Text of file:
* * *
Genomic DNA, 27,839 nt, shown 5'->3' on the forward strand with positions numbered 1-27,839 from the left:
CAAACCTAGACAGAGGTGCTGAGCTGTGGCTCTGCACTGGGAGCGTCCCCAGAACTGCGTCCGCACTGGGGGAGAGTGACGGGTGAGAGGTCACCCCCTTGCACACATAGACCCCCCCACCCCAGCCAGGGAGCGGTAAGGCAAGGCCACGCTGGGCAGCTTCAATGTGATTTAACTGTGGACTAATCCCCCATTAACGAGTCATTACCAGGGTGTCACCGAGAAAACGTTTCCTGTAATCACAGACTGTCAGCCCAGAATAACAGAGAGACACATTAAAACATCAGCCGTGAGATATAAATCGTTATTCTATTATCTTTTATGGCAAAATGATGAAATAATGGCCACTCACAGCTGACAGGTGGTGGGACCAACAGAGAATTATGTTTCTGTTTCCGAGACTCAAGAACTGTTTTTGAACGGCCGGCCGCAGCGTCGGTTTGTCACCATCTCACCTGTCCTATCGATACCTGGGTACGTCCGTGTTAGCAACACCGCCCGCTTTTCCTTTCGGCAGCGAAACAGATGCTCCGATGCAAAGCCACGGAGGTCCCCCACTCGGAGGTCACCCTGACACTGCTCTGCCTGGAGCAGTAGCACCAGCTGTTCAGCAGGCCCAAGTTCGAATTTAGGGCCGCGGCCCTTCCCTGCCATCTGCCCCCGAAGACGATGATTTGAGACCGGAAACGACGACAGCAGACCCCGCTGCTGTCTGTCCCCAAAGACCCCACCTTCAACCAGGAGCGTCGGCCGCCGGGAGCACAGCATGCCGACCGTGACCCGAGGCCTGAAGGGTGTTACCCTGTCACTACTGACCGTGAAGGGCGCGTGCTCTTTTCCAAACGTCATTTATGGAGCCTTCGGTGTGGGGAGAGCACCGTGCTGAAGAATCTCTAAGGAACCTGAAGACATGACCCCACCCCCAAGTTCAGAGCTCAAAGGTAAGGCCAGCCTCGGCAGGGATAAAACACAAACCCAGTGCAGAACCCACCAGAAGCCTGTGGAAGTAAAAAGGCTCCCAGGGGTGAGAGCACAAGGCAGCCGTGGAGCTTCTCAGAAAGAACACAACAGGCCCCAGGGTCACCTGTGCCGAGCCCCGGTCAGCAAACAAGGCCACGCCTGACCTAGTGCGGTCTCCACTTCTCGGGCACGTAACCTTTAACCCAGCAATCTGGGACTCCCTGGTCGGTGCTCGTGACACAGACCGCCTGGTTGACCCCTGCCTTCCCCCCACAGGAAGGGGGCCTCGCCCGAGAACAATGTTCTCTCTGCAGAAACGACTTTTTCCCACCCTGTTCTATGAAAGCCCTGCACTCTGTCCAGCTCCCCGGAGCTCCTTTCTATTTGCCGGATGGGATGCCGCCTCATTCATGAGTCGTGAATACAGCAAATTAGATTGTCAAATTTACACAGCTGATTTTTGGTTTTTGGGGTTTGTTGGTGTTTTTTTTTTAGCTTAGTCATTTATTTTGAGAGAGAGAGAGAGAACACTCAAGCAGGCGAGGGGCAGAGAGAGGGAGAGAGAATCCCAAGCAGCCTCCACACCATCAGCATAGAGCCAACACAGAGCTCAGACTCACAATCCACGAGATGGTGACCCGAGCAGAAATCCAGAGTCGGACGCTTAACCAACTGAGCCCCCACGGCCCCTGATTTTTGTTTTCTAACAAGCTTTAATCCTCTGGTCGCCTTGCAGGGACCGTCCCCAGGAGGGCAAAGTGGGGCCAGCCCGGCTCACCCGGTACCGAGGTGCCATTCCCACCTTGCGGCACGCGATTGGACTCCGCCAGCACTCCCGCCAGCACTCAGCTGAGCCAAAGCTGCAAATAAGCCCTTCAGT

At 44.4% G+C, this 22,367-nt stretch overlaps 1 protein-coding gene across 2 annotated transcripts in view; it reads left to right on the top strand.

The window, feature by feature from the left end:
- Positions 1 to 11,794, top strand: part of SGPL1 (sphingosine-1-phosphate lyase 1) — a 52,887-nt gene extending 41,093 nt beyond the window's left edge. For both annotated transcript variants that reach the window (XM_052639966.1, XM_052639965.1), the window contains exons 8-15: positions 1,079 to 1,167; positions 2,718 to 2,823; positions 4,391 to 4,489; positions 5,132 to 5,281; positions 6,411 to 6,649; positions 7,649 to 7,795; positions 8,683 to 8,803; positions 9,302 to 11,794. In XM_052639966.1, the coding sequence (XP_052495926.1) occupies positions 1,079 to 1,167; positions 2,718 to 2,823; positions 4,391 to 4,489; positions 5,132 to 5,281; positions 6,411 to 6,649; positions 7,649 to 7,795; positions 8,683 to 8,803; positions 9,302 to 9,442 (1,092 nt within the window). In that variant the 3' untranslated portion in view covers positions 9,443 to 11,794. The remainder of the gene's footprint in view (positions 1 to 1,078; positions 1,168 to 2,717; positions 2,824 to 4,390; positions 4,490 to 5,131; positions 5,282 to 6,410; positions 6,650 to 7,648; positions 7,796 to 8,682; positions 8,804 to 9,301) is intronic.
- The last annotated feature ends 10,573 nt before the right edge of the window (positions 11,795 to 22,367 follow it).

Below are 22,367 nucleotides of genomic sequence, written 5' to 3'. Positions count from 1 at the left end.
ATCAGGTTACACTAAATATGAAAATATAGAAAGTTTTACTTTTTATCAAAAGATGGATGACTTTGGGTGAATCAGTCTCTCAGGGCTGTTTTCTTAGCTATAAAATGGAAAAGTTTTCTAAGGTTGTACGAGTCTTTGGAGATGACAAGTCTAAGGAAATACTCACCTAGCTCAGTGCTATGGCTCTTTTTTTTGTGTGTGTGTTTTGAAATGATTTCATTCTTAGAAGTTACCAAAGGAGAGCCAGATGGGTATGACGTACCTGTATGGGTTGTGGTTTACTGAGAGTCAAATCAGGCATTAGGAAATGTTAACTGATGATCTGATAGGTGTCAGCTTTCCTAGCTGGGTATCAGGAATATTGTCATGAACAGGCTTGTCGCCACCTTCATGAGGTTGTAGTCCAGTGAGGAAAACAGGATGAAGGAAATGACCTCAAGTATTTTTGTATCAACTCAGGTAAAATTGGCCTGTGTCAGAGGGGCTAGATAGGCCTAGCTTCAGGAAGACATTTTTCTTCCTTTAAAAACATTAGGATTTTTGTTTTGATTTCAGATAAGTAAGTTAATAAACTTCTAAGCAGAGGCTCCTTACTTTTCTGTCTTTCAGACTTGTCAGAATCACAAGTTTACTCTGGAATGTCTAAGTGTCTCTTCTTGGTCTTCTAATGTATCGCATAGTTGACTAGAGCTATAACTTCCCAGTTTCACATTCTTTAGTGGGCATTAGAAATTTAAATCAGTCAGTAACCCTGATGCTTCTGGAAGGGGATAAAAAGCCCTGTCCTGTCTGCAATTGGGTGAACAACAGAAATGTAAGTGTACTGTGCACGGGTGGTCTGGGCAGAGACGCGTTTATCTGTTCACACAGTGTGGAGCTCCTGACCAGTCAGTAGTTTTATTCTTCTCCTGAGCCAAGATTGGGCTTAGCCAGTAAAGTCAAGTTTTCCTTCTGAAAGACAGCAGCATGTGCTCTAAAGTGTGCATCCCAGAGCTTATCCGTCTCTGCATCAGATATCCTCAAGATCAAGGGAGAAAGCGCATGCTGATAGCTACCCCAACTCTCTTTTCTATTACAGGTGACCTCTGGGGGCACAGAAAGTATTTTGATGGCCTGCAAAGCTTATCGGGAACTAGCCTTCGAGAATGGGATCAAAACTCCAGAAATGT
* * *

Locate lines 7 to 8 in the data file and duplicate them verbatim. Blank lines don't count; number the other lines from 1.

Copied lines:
Below are 22,367 nucleotides of genomic sequence, written 5' to 3'. Positions count from 1 at the left end.
ATCAGGTTACACTAAATATGAAAATATAGAAAGTTTTACTTTTTATCAAAAGATGGATGACTTTGGGTGAATCAGTCTCTCAGGGCTGTTTTCTTAGCTATAAAATGGAAAAGTTTTCTAAGGTTGTACGAGTCTTTGGAGATGACAAGTCTAAGGAAATACTCACCTAGCTCAGTGCTATGGCTCTTTTTTTTGTGTGTGTGTTTTGAAATGATTTCATTCTTAGAAGTTACCAAAGGAGAGCCAGATGGGTATGACGTACCTGTATGGGTTGTGGTTTACTGAGAGTCAAATCAGGCATTAGGAAATGTTAACTGATGATCTGATAGGTGTCAGCTTTCCTAGCTGGGTATCAGGAATATTGTCATGAACAGGCTTGTCGCCACCTTCATGAGGTTGTAGTCCAGTGAGGAAAACAGGATGAAGGAAATGACCTCAAGTATTTTTGTATCAACTCAGGTAAAATTGGCCTGTGTCAGAGGGGCTAGATAGGCCTAGCTTCAGGAAGACATTTTTCTTCCTTTAAAAACATTAGGATTTTTGTTTTGATTTCAGATAAGTAAGTTAATAAACTTCTAAGCAGAGGCTCCTTACTTTTCTGTCTTTCAGACTTGTCAGAATCACAAGTTTACTCTGGAATGTCTAAGTGTCTCTTCTTGGTCTTCTAATGTATCGCATAGTTGACTAGAGCTATAACTTCCCAGTTTCACATTCTTTAGTGGGCATTAGAAATTTAAATCAGTCAGTAACCCTGATGCTTCTGGAAGGGGATAAAAAGCCCTGTCCTGTCTGCAATTGGGTGAACAACAGAAATGTAAGTGTACTGTGCACGGGTGGTCTGGGCAGAGACGCGTTTATCTGTTCACACAGTGTGGAGCTCCTGACCAGTCAGTAGTTTTATTCTTCTCCTGAGCCAAGATTGGGCTTAGCCAGTAAAGTCAAGTTTTCCTTCTGAAAGACAGCAGCATGTGCTCTAAAGTGTGCATCCCAGAGCTTATCCGTCTCTGCATCAGATATCCTCAAGATCAAGGGAGAAAGCGCATGCTGATAGCTACCCCAACTCTCTTTTCTATTACAGGTGACCTCTGGGGGCACAGAAAGTATTTTGATGGCCTGCAAAGCTTATCGGGAACTAGCCTTCGAGAATGGGATCAAAACTCCAGAAATGT